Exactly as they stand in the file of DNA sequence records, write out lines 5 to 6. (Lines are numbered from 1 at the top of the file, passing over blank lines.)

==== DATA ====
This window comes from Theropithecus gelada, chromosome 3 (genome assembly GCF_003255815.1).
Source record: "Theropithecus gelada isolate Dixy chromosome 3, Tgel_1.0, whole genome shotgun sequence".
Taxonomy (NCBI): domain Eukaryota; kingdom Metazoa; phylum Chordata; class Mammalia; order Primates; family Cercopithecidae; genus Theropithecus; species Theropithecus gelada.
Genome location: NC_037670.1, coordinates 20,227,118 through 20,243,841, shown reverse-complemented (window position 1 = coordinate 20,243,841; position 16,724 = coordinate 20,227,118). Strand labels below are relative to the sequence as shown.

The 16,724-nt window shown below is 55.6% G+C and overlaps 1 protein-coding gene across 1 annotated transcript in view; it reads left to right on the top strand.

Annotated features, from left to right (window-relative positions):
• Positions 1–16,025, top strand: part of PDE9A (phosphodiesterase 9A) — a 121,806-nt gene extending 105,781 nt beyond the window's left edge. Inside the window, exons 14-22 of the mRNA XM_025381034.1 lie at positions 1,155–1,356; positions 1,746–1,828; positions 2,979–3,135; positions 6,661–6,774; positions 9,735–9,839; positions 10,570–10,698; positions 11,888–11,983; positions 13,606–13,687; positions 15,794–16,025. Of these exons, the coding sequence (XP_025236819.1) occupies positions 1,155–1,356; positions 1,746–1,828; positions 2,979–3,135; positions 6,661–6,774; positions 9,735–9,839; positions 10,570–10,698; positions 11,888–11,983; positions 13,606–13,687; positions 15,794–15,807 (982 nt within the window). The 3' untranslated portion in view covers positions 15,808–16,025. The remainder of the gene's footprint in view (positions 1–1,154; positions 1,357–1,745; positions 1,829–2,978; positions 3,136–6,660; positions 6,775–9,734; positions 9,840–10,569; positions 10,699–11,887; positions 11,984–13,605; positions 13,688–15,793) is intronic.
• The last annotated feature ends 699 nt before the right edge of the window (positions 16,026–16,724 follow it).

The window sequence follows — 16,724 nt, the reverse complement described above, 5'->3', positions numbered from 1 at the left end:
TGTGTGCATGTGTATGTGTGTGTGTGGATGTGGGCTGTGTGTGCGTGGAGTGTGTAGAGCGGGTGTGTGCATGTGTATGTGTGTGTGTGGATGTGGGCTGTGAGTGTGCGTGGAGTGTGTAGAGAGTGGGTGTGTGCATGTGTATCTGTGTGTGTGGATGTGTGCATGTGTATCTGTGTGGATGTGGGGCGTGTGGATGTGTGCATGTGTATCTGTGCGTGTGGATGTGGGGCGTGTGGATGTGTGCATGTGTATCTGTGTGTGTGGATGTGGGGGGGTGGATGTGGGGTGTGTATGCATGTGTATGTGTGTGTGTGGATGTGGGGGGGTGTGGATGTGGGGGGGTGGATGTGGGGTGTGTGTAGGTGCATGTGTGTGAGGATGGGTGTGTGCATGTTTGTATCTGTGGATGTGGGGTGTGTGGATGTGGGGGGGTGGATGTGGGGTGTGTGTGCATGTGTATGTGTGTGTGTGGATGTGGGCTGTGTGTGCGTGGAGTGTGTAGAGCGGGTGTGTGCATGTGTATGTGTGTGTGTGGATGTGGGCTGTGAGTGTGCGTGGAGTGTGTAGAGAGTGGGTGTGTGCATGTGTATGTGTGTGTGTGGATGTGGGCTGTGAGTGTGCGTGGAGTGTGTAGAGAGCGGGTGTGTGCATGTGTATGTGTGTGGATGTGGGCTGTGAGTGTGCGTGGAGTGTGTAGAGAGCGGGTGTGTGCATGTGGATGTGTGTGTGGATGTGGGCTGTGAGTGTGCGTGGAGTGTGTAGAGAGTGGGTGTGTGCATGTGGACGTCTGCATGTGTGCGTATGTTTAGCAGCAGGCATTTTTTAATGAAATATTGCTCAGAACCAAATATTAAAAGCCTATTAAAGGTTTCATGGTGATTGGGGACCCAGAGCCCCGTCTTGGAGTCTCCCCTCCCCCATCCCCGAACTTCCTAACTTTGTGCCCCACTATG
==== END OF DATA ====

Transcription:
The 16,724-nt window shown below is 55.6% G+C and overlaps 1 protein-coding gene across 1 annotated transcript in view; it reads left to right on the top strand.

Annotated features, from left to right (window-relative positions):